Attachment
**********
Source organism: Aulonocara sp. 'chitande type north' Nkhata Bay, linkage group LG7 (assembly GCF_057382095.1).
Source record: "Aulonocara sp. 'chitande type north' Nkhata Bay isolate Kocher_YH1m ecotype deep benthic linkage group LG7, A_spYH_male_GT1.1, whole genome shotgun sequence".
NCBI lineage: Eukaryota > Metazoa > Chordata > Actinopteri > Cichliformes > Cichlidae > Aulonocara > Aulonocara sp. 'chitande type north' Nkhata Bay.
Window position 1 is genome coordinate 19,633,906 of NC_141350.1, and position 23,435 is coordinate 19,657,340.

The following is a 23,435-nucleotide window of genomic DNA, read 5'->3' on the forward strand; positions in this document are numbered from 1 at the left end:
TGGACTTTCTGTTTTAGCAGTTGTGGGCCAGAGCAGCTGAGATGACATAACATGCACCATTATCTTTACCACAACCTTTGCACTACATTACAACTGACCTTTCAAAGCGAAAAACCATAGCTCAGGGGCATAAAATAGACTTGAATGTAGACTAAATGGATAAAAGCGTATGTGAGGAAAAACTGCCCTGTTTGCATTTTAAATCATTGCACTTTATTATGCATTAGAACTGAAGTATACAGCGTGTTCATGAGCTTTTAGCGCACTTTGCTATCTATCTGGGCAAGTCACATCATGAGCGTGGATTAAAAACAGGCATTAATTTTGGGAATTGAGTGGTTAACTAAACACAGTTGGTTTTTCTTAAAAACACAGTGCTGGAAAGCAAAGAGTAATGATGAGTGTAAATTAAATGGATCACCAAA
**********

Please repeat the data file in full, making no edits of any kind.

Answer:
Source organism: Aulonocara sp. 'chitande type north' Nkhata Bay, linkage group LG7 (assembly GCF_057382095.1).
Source record: "Aulonocara sp. 'chitande type north' Nkhata Bay isolate Kocher_YH1m ecotype deep benthic linkage group LG7, A_spYH_male_GT1.1, whole genome shotgun sequence".
NCBI lineage: Eukaryota > Metazoa > Chordata > Actinopteri > Cichliformes > Cichlidae > Aulonocara > Aulonocara sp. 'chitande type north' Nkhata Bay.
Window position 1 is genome coordinate 19,633,906 of NC_141350.1, and position 23,435 is coordinate 19,657,340.

The following is a 23,435-nucleotide window of genomic DNA, read 5'->3' on the forward strand; positions in this document are numbered from 1 at the left end:
TGGACTTTCTGTTTTAGCAGTTGTGGGCCAGAGCAGCTGAGATGACATAACATGCACCATTATCTTTACCACAACCTTTGCACTACATTACAACTGACCTTTCAAAGCGAAAAACCATAGCTCAGGGGCATAAAATAGACTTGAATGTAGACTAAATGGATAAAAGCGTATGTGAGGAAAAACTGCCCTGTTTGCATTTTAAATCATTGCACTTTATTATGCATTAGAACTGAAGTATACAGCGTGTTCATGAGCTTTTAGCGCACTTTGCTATCTATCTGGGCAAGTCACATCATGAGCGTGGATTAAAAACAGGCATTAATTTTGGGAATTGAGTGGTTAACTAAACACAGTTGGTTTTTCTTAAAAACACAGTGCTGGAAAGCAAAGAGTAATGATGAGTGTAAATTAAATGGATCACCAAA